“Everyone’s got a book in them.”
So goes the first half of the famous adage (the second half we’ll leave, as it essentially puts your idea of a self-published, post-apocalyptic Titanic-meets-Mad-Max teen romance series into an early grave).
It’s also what Demi Taylor’s mind track was telling her when she signed a “see ya!” letter that ended four years of employment at her dream gig.
“I was like, ‘this is it, I’m never leaving’ when I got my PR job working with Quiksilver,” she tells ACM co-founder Jojo, of the decision to pack in her role at a well-known (but not as good as ACM) comms agency. “But then again, sometimes you’ve just got to do it, right?”
An entire bookshelf of published surfing guides later, and Demi’s risky decision to ditch desk life and take off in a van to explore various worldwide breaks for a year seems like it was a pretty solid one.
Demi’s story is what your intrusive Monday morning “I’m done with this shit, today’s the day I tell my boss to shove it” thoughts are made of. But we can tell you right now it’s not one built on luck and chance, but serious graft, constant evolution, an appetite to do things differently and better for our communities, and hardcore multi talent. She’s a co-founder (of a creative agency), a director (of the London Surf / Film Festival), and most recently, an executive producer (of independent and hugely important documentary, The Big Sea). Impressive on its own, but doing it in an industry dominated by white men? That’s what makes us proud to induct her into the ACM Outsider Insiders series…
People thought I was mad when I quit my dream job. My partner and I wanted to write a book about surfing and snowboarding, so I packed in my PR work for Roxy and Converse after four years. We bought a van, drove around Europe for a year, found a publisher, and wrote ten books with them over a decade while freelancing on the side.
To go it alone you have to be a little bit brave, or at least act brave and tell yourself you are.
When you work for yourself, it’s important to hold on to the reason why you do it and maintain a bit of balance. The balance isn’t always there, and sometimes life takes over or deadlines stack up, but I try to be flexible in my day and get in the sea. For me, surfing is a huge priority.
Every day begins the same way: coffee, porridge, feed the two robins that come to visit. From then, every day is different. My creative agency, Approaching Lines, puts narrative at the centre of everything we do. That could be an event, an interview, a client call. Or, it could just be a day in the surf!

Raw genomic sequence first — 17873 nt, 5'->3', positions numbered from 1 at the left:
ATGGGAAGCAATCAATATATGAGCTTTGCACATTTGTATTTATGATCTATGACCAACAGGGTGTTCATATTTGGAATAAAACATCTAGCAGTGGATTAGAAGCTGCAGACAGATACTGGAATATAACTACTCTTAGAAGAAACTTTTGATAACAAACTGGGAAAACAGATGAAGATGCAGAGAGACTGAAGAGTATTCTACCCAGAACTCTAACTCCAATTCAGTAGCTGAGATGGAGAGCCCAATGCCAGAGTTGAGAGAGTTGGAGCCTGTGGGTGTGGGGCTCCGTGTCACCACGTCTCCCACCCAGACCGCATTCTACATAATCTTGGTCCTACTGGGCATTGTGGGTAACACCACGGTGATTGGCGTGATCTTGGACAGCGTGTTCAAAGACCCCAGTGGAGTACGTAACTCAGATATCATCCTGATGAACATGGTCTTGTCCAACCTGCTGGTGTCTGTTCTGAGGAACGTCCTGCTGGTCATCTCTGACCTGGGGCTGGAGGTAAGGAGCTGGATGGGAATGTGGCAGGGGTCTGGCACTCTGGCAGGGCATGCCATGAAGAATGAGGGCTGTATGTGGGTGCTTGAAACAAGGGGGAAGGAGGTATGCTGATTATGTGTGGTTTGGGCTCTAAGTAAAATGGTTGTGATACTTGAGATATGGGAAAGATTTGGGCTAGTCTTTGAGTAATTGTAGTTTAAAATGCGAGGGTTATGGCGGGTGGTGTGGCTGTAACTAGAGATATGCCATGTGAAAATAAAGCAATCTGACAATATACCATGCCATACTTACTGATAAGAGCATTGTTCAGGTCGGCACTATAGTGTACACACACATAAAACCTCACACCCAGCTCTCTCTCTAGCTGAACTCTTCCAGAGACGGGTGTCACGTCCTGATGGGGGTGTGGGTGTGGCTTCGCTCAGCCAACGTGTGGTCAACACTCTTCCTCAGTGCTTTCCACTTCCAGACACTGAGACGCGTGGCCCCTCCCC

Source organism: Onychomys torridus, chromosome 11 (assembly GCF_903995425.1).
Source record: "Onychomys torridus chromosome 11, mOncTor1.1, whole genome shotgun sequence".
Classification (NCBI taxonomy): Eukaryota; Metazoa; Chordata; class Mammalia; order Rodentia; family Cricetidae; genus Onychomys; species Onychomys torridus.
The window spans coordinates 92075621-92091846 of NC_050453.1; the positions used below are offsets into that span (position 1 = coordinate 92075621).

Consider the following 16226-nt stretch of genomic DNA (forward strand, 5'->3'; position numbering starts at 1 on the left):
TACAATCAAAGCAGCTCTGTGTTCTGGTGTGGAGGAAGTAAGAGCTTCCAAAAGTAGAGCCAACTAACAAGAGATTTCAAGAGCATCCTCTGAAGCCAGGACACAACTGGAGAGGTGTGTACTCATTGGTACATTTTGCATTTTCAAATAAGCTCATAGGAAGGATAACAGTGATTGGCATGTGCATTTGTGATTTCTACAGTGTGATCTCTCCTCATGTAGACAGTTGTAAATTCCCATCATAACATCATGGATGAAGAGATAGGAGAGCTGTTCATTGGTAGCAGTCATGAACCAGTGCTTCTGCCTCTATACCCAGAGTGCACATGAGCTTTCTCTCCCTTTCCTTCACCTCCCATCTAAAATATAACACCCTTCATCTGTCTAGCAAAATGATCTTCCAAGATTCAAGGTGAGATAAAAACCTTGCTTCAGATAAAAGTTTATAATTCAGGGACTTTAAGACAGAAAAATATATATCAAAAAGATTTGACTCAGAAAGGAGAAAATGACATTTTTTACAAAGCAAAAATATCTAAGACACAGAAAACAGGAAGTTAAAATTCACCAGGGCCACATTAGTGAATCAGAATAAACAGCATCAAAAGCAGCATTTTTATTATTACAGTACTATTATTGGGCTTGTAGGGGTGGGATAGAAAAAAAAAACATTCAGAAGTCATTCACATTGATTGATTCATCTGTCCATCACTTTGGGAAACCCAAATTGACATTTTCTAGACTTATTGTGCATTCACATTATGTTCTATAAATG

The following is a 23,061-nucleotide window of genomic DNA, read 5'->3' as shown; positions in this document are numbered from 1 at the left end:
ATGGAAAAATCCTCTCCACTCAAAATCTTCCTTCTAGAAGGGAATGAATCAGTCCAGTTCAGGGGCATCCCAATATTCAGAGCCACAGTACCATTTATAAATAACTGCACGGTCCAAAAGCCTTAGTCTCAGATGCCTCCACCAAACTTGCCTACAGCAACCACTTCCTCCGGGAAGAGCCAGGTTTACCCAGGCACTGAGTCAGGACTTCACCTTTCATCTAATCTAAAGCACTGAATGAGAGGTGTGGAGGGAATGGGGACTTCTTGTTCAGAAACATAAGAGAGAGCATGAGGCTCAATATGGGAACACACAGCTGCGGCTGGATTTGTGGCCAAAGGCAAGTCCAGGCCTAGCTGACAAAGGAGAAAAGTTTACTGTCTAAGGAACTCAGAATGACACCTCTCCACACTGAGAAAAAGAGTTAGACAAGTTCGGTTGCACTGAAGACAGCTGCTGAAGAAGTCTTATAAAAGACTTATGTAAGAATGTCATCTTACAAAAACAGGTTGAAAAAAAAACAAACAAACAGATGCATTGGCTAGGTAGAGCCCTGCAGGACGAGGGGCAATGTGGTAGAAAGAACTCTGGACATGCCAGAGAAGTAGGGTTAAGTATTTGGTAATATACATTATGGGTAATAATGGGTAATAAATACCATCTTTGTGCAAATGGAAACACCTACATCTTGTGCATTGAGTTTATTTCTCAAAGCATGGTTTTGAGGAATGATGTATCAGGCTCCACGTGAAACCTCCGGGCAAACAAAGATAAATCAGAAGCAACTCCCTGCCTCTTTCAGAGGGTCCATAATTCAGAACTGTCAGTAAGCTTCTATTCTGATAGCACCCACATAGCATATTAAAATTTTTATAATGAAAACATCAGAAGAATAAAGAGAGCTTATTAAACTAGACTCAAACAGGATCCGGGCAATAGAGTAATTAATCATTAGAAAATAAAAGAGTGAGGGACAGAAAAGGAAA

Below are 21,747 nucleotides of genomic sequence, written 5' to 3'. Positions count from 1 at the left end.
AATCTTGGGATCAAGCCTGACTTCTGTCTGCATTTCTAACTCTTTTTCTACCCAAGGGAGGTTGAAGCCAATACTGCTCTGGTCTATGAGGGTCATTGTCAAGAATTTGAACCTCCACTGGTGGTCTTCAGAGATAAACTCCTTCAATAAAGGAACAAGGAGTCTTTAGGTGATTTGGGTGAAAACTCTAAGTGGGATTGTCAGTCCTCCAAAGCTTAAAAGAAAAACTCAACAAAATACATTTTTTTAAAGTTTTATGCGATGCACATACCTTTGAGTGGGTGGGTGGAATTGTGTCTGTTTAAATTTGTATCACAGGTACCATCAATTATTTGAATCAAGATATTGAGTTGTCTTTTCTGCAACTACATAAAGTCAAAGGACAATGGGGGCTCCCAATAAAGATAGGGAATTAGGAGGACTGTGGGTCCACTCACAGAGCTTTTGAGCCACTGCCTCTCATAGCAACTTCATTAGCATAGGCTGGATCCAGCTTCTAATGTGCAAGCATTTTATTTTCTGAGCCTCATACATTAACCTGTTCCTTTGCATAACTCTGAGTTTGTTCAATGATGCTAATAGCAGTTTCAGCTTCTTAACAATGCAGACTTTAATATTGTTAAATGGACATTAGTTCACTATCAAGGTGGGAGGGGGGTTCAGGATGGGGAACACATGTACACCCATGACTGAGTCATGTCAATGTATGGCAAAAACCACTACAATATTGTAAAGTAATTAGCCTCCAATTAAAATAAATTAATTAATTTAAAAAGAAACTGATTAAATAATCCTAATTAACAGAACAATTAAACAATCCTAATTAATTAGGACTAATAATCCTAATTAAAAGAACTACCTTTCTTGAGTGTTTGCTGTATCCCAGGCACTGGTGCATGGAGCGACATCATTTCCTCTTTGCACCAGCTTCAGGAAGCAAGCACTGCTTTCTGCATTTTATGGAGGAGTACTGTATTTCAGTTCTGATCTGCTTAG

I just like being in the sea, whether it’s surfing, body surfing, or swimming. I love mat surfing, too; I find it really liberating. You can’t really control it. You have to give in and let the mat be in charge. It’s quite kooky, too, and does not look cool: you walk down to the break in flippers.
We’ve been working on The Big Sea for three years. It investigates surfing’s toxic relationship with neoprene, which is the result of a hideous chemical process that makes Chloroprene rubber – the chemical name for neoprene.
The entire community around the manufacturing plant has a much higher risk of developing cancer. No one in the community is untouched by cancer, and it’s an area that has already experienced extensive racial injustice; the plant has risen from the foundations of a former slave plantation.
The reaction has been really heartening. People have begun to understand the impact wetsuits have had on the lives of a community they may not have considered before.
There are definitely some “yeah, buts…”, and people who don’t want to engage, whether that’s individuals, media or brands. But the conversations have been very encouraging; people are prepared to change their mindsets, and examine and take responsibility for their supply chains.
We started the London Surf / Film Festival in 2011. We wanted to create a feeling of community and an event we actually wanted to go to, but also promote all the talent here in the UK, in Europe, and around the world.
No, we don’t have a women’s film category. I didn’t want to make it a separate thing to the main event. I wanted women to have level pegging. I wanted there to be female films and narratives, but I wanted them to be seen in the same context as the men’s.
For the last two years, we’ve had a 50/50 split between male and female entries. Four years ago I think we had just two female entries.
The next generation of female writers, filmmakers and photographers show real confidence in their work. There’s a strength in the women out there who are making great creative work, which is perhaps something I didn’t have when I started out.
If you’re on a journey and there’s an opportunity to help another woman, do it.
You have to know your value. At any point in your career you’ll be asked to do something for “the exposure”. Know your value and know the value of other people – have your own personal integrity.
OUT in the Line-up is about a gay surfer looking for his community. We showed that film about six years ago on the festival pass – a ticket for all the films. I noticed on Facebook people were liking and sharing every film except this one. And when the director flew in from Australia, 50 people attended his screening, compared to 300 in the screenings before and after.
Equality is a challenge for the surf industry. And I mean all types of equality.
The surf world has always been white male focussed. We’ve fought to make things more equal for women, and now that journey is going to continue.
Demi Taylor: A Résumé
Ever wondered what kind of work experience gets you a top job in the outdoors? Here’s one way of doing it…